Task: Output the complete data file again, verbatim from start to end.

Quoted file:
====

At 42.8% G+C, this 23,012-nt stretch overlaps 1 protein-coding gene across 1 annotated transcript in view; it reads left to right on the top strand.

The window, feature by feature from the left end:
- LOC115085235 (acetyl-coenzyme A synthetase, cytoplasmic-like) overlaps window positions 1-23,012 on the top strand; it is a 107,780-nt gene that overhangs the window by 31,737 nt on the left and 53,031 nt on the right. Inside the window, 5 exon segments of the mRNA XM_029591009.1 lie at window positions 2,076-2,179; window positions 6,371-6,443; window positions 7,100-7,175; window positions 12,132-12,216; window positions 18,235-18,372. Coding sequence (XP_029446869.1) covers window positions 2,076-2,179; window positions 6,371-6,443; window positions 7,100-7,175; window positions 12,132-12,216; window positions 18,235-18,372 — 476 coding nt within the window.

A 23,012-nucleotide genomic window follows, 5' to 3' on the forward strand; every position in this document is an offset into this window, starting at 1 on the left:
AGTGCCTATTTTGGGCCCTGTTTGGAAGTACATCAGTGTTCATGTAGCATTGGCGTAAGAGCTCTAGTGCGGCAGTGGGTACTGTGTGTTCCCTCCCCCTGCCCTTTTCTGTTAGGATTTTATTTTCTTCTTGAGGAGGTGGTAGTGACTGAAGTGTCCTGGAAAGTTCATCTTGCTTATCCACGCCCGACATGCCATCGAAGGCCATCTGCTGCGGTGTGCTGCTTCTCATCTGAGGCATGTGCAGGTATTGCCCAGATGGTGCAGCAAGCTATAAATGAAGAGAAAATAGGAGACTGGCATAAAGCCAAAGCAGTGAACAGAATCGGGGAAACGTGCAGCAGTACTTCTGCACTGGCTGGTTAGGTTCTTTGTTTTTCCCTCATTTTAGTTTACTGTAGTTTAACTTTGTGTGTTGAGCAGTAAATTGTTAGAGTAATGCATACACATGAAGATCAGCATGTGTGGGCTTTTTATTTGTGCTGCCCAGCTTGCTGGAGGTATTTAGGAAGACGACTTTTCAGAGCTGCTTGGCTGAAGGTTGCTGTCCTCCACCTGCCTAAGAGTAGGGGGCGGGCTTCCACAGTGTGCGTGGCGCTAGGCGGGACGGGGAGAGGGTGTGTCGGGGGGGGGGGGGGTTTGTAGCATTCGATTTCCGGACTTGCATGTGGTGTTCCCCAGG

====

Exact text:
At 42.8% G+C, this 23,012-nt stretch overlaps 1 protein-coding gene across 1 annotated transcript in view; it reads left to right on the top strand.

The window, feature by feature from the left end:
- LOC115085235 (acetyl-coenzyme A synthetase, cytoplasmic-like) overlaps window positions 1-23,012 on the top strand; it is a 107,780-nt gene that overhangs the window by 31,737 nt on the left and 53,031 nt on the right. Inside the window, 5 exon segments of the mRNA XM_029591009.1 lie at window positions 2,076-2,179; window positions 6,371-6,443; window positions 7,100-7,175; window positions 12,132-12,216; window positions 18,235-18,372. Coding sequence (XP_029446869.1) covers window positions 2,076-2,179; window positions 6,371-6,443; window positions 7,100-7,175; window positions 12,132-12,216; window positions 18,235-18,372 — 476 coding nt within the window.

A 23,012-nucleotide genomic window follows, 5' to 3' on the forward strand; every position in this document is an offset into this window, starting at 1 on the left:
AGTGCCTATTTTGGGCCCTGTTTGGAAGTACATCAGTGTTCATGTAGCATTGGCGTAAGAGCTCTAGTGCGGCAGTGGGTACTGTGTGTTCCCTCCCCCTGCCCTTTTCTGTTAGGATTTTATTTTCTTCTTGAGGAGGTGGTAGTGACTGAAGTGTCCTGGAAAGTTCATCTTGCTTATCCACGCCCGACATGCCATCGAAGGCCATCTGCTGCGGTGTGCTGCTTCTCATCTGAGGCATGTGCAGGTATTGCCCAGATGGTGCAGCAAGCTATAAATGAAGAGAAAATAGGAGACTGGCATAAAGCCAAAGCAGTGAACAGAATCGGGGAAACGTGCAGCAGTACTTCTGCACTGGCTGGTTAGGTTCTTTGTTTTTCCCTCATTTTAGTTTACTGTAGTTTAACTTTGTGTGTTGAGCAGTAAATTGTTAGAGTAATGCATACACATGAAGATCAGCATGTGTGGGCTTTTTATTTGTGCTGCCCAGCTTGCTGGAGGTATTTAGGAAGACGACTTTTCAGAGCTGCTTGGCTGAAGGTTGCTGTCCTCCACCTGCCTAAGAGTAGGGGGCGGGCTTCCACAGTGTGCGTGGCGCTAGGCGGGACGGGGAGAGGGTGTGTCGGGGGGGGGGGGGGTTTGTAGCATTCGATTTCCGGACTTGCATGTGGTGTTCCCCAGG